• It doesn’t work in the cold. Solar works well in the cold, just not when it is covered with loads of snow. NAIT conducted a study a number of years ago which is very relevant to the snow argument, where they show the amount of lost production by not clearing your solar modules of snow. Spoiler alert: on an annual basis, the lost production value was very low, and by quantifying that lost production into dollars for a typical system, your lost production would equate to about $20 per year. Any trained professional installer will explain to a prospective client that their system is designed based on an annual production output target which already takes into account lost production at night and during the winter months. Data availability on daylight hours by various regions is readily available on the Natural Resources Canada website, which makes designing a system’s output very accurate and trustworthy. 

There are plenty of other arguments about renewables, all of which I will not touch on here but if I can leave you with a message, that is to do your own research with the resources available to you and look at other countries to see the paths they have blazed when it comes to the adoption of these technologies. 

Our commitment is to sustainability and we respect the importance all generating technologies play in our electrical system today and into the future. 

BAA: How has your Alberta School of Business education helped you grow your business or as a professional? 

Réal: Quite frankly, our business would have had a very difficult time accessing more capital when we did if it were not for the network I was able to build at the Alberta School of Business, and therefore our story might be vastly different than the one I’m recounting today. At the time I began with National Solar Distributors in June 2016, the company was 1 ½ years old and they were experiencing an upward trajectory in terms of sales and growth; the business challenge at the time was figuring out how to fund that growth and it was one I fully embraced and was excited to explore with my newly minted professional network. Long story short, we were able to access financing through Canadian Western Bank and BDC, a direct result of relationships that were built throughout the MBA program. With the injection of working capital from both of those institutions, we were able to expand our operations from one western Canadian warehouse to an additional warehouse in Ontario and implement a more robust ERP system (as mentioned above). Both these achievements allowed us to play a more relevant role in the industry.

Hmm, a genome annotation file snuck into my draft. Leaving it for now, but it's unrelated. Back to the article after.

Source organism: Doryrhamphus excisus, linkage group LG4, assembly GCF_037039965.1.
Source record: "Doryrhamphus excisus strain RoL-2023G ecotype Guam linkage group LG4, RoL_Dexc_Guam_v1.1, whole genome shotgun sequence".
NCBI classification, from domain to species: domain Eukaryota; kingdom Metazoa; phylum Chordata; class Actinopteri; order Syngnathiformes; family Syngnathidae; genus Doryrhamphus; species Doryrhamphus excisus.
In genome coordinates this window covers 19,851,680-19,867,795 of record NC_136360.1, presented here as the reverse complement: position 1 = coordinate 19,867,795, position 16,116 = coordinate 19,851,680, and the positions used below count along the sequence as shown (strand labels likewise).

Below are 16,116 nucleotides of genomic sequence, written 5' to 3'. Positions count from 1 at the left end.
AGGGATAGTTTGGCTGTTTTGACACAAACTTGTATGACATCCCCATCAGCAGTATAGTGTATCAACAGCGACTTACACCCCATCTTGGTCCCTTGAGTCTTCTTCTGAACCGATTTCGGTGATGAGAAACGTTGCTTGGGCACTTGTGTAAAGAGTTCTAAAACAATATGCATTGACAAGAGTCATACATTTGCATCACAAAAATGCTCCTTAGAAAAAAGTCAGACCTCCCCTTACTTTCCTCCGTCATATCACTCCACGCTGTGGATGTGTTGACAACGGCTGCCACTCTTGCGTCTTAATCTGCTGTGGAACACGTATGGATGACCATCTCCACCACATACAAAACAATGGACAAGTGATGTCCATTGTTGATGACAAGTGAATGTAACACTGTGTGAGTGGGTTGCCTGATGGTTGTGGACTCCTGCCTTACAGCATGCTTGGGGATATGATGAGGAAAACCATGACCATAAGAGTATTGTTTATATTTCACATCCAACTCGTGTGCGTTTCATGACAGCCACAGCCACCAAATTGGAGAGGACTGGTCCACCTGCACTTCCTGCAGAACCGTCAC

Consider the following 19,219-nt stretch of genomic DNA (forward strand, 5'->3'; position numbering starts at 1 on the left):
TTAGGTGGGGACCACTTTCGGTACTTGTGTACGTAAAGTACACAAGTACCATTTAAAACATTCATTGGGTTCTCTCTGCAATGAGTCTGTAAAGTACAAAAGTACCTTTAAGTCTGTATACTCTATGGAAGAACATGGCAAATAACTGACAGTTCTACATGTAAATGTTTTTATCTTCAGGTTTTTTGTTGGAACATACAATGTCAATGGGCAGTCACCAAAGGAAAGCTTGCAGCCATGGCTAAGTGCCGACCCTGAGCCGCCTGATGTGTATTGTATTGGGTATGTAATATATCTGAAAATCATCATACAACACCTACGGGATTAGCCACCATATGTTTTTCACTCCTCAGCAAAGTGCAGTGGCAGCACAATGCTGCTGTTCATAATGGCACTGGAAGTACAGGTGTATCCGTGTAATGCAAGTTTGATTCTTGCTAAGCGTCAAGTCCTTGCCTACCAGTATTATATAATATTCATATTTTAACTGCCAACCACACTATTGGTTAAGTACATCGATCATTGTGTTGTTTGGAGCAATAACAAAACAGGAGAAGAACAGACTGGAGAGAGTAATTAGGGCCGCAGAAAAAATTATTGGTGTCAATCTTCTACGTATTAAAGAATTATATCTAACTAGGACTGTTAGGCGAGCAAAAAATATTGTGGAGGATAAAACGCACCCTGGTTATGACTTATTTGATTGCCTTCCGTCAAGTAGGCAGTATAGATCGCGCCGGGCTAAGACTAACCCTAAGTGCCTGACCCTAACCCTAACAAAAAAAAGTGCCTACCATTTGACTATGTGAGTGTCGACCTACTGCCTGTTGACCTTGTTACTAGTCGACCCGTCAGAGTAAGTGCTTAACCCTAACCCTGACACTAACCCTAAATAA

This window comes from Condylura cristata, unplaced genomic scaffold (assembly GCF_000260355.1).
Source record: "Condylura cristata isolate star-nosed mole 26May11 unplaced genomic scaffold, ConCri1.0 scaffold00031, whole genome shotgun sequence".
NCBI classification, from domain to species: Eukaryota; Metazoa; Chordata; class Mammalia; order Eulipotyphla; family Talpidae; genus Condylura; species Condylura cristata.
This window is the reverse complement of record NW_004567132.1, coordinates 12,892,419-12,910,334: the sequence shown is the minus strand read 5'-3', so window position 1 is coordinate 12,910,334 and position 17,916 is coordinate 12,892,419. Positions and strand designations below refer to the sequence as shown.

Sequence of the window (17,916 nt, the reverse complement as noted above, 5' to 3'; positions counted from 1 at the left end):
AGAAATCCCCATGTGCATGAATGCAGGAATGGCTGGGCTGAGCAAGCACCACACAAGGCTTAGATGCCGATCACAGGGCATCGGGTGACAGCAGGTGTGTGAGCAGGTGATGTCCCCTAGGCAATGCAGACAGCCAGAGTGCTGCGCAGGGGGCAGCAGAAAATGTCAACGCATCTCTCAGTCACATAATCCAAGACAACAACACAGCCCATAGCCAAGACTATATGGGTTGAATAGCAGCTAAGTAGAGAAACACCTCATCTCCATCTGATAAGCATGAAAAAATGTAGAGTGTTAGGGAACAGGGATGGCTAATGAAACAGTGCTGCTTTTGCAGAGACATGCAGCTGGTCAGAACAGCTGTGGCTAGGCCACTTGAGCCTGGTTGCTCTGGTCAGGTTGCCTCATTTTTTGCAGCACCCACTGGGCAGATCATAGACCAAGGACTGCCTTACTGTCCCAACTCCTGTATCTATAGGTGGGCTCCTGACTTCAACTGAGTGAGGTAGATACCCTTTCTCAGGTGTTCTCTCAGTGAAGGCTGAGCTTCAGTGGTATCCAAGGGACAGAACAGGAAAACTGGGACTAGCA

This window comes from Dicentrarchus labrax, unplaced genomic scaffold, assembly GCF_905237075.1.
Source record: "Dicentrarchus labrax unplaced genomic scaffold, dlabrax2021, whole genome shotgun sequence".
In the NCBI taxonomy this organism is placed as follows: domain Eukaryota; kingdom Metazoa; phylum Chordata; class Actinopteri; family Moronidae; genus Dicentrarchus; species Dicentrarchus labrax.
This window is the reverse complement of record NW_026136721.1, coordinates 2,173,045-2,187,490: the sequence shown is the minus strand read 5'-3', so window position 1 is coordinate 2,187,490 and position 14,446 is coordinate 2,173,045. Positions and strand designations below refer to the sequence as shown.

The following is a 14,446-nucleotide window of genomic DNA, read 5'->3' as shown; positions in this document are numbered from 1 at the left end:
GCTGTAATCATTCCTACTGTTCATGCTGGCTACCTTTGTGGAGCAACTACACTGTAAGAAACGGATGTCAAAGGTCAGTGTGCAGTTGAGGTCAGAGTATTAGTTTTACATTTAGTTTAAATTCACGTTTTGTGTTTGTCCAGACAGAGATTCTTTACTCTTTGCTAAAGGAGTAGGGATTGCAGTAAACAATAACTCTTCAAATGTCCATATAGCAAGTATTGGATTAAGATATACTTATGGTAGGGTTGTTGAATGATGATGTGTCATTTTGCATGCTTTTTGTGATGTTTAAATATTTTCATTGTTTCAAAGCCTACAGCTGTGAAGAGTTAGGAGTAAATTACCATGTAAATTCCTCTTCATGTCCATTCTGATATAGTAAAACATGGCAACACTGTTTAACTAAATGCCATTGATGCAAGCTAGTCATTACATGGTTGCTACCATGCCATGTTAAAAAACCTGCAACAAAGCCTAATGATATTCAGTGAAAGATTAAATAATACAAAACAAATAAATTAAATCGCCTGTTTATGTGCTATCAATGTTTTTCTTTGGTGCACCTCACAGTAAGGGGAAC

BAA: Earth Day is coming up later this month on April 22 - does your company have any special ways you honour this occasion? 

Réal: Our parent company, with more than 20,000 employees, is proudly carbon neutral and deeply committed to helping others reduce their carbon footprint as well. There are a few articles we are publishing for Earth Day to look out for though I cannot provide details right now. Besides that, our company is involved regularly in supporting activities ranging from tree planting to donating equipment and resources for underprivileged regions of the world. If you want to see what we’re doing on Earth Day (and every day!) please follow our global channel on LinkedIn.